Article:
Film tells story of Doylestown's "Forgotten Explorer"
The Doylestown Historical Society brings to life the story of William Edgar Geil, the first man to travel the length of China’s Great Wall, in a feature documentary at 7 p.m. Saturday, Nov. 16 at the Pearl S. Buck Cultural Center, 520 Dublin Pike, Perkasie.
Admission is $5 and includes light refreshments and a question and answer session.
“Geil of Doylestown: Forgotten Explorer” tells the tale of the renowned adventurer, who was born in New Britain, Bucks County, in 1865 and died in 1925 while on a trip to Venice.
Geil was the Discovery Channel of his day. He was a preacher who could hold thousands spellbound; a photographer who captured vanishing cultures; the author of more than 10 books; and an explorer who spent his lifetime traveling the world, including one four-year trek that covered 100,000 miles, starting in Doylestown and stretching to the South Pacific, Asia and across equatorial Africa.
But in his hometown of Doylestown, Geil slipped into oblivion after his death.
“‘Forgotten Explorer’ reacquaints audiences with his legacy and presents the story of a hometown hero who should share the mantle of greatness with the likes of Pearl Buck, James Michener, Margaret Mead and Henry Mercer.”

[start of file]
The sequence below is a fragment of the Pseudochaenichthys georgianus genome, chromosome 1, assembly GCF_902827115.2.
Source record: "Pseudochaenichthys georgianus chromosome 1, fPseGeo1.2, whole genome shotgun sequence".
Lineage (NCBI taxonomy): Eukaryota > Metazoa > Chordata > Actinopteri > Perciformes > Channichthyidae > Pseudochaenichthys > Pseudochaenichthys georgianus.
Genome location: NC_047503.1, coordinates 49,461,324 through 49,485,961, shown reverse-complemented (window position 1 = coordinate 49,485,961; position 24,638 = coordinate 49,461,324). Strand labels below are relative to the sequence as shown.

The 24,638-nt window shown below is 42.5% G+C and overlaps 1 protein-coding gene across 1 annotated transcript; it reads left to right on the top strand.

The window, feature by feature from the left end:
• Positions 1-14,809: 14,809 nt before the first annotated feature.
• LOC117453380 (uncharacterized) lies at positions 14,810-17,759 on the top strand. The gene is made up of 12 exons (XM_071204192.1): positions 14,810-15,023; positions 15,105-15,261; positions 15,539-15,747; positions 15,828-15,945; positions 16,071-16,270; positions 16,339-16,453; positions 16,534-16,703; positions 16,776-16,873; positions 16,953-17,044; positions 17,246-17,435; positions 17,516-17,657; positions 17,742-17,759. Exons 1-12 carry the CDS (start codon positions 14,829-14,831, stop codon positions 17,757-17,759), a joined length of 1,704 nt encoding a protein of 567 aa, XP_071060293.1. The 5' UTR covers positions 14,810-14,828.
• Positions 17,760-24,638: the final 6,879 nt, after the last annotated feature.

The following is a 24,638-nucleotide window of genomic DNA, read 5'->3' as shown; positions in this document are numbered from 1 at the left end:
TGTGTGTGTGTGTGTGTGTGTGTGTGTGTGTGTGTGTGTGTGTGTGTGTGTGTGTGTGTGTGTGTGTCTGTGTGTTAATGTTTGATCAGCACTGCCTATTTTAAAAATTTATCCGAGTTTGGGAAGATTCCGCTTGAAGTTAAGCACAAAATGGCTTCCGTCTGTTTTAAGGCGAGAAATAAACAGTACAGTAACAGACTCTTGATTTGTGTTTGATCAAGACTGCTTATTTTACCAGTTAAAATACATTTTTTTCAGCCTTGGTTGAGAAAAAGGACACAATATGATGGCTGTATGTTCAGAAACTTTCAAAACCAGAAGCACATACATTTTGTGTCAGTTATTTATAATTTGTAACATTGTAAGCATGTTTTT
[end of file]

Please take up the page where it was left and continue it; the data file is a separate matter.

Filmed on location last year in Doylestown and China, the film revisits spots along the Great Wall that Geil photographed in 1908.
Karl Stieg, a Doylestown native and now a Los Angeles-based filmmaker, directed the movie. Stieg, who graduated from the University of Southern California’s School of Cinematic Arts, combined interviews with Geil experts with archival photographs of Doylestown and places visited by the explorer.
The project was funded by the Geil Grant Fund, which is administered by the founder of the Doylestown Historical Society, Ed Ludwig.
The historical society received a treasure trove of Geil’s papers in 2008, which were donated by the heirs of a local rare-book collector who had kept everything locked in his barn for decades. The collection included handwritten notes, field journals, glass-plate photographs, press clippings, letters and maps, which are now part of the society’s Holloway Research Center.
The Doylestown Historical Society premiered “Forgotten Explorer” to a sold-out audience on May 4 at the County Theater in Doylestown. The documentary also has been shown at the New Hope Film Festival and DocUtah film festival.
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